1. ## Challenging Calculus question

Suppose that the tangent at a point P on the curve y=x^3 intersects the curve again at a point Q. Show that the slope of the tangent at Q is four times the slope of the tangent at P.

I have no idea where to start except to take the derivative of y=x^3

2. Originally Posted by pluvam
Suppose that the tangent at a point P on the curve y=x^3 intersects the curve again at a point Q. Show that the slope of the tangent at Q is four times the slope of the tangent at P.

I have no idea where to start except to take the derivative of y=x^3
I like to draw a picture to help me see what is going on.

So you know the derivative is

$y'=3x^2$

So the slope at the point $(a,a^3)$ is

$m_a=3a^2$

So the equation of the tangent line is

$y-a^3=3a^2(x-a) \iff y=3a^2x-2a^3$

but we know that the tangent line intersects the curse again at some point $(b,b^3)$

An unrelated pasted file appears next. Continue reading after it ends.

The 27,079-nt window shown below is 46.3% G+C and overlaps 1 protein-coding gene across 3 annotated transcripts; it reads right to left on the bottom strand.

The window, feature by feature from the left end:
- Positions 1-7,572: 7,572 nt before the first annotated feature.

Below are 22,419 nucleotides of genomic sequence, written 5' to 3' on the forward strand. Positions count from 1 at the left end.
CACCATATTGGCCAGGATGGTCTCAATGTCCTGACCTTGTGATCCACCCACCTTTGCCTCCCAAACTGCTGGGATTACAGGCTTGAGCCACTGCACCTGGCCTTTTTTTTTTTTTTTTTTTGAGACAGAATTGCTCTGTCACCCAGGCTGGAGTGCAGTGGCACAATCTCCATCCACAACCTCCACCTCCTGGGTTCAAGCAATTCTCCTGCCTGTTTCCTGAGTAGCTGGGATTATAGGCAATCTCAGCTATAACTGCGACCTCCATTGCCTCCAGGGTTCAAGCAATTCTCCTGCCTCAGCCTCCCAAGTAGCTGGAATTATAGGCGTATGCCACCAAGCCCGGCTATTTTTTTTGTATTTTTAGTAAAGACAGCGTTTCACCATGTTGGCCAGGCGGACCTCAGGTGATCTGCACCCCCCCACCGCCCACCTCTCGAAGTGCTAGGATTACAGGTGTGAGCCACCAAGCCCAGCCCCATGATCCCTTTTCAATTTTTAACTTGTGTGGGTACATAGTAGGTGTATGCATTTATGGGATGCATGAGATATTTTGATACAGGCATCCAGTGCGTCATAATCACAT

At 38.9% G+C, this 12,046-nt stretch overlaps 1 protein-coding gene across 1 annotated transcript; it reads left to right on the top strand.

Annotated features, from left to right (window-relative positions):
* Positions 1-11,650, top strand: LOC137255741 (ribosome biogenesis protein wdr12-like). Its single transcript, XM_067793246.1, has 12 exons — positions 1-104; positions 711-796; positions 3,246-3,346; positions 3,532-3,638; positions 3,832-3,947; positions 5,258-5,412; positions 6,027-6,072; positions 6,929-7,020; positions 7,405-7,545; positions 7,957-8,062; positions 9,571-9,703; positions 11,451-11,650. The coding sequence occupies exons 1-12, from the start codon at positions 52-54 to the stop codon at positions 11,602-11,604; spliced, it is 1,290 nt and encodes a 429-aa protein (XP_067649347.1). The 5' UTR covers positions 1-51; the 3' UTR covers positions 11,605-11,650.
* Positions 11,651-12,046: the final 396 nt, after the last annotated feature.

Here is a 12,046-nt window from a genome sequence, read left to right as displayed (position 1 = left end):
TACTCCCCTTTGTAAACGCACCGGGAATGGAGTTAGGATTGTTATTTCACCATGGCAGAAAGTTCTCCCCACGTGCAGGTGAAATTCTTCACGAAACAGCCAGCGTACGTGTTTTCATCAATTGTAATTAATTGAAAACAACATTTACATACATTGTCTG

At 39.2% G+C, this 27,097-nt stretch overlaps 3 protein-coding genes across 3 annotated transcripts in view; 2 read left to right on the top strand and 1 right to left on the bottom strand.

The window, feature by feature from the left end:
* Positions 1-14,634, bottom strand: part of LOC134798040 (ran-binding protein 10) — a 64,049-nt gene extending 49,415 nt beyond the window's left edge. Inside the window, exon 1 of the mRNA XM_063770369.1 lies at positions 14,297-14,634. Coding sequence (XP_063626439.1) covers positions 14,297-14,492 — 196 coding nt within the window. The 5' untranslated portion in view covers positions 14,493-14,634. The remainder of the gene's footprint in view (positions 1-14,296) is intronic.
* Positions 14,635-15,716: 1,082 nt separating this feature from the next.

So we know that

$y=3a^2b-2a^3$ and that $y=b^3$

So setting the two above equations equal gives

$b^3=3a^2b-2a^3 \iff b^3-3a^2b+2a^3=0$

This is cubic in b which can make it difficult to solve but know that this is trivially true when $a=b$ so $b-a$ must be a factor of the equation by long division we get
$(b-a)(b^2+ab-2a^2)$ this can be factored to gives

$(b-a)(b-a)(b+2a)$ so the only non trivial root is

$b=-2a$

Now just plug the points into the derivative to get

$y'(a)=\textcolor{red}{3a^2};y'(b)=y'(-2a)=3(-2a)^2=12a^2=4\textcolor{red}{(3a^2)}$

3. Thank you so much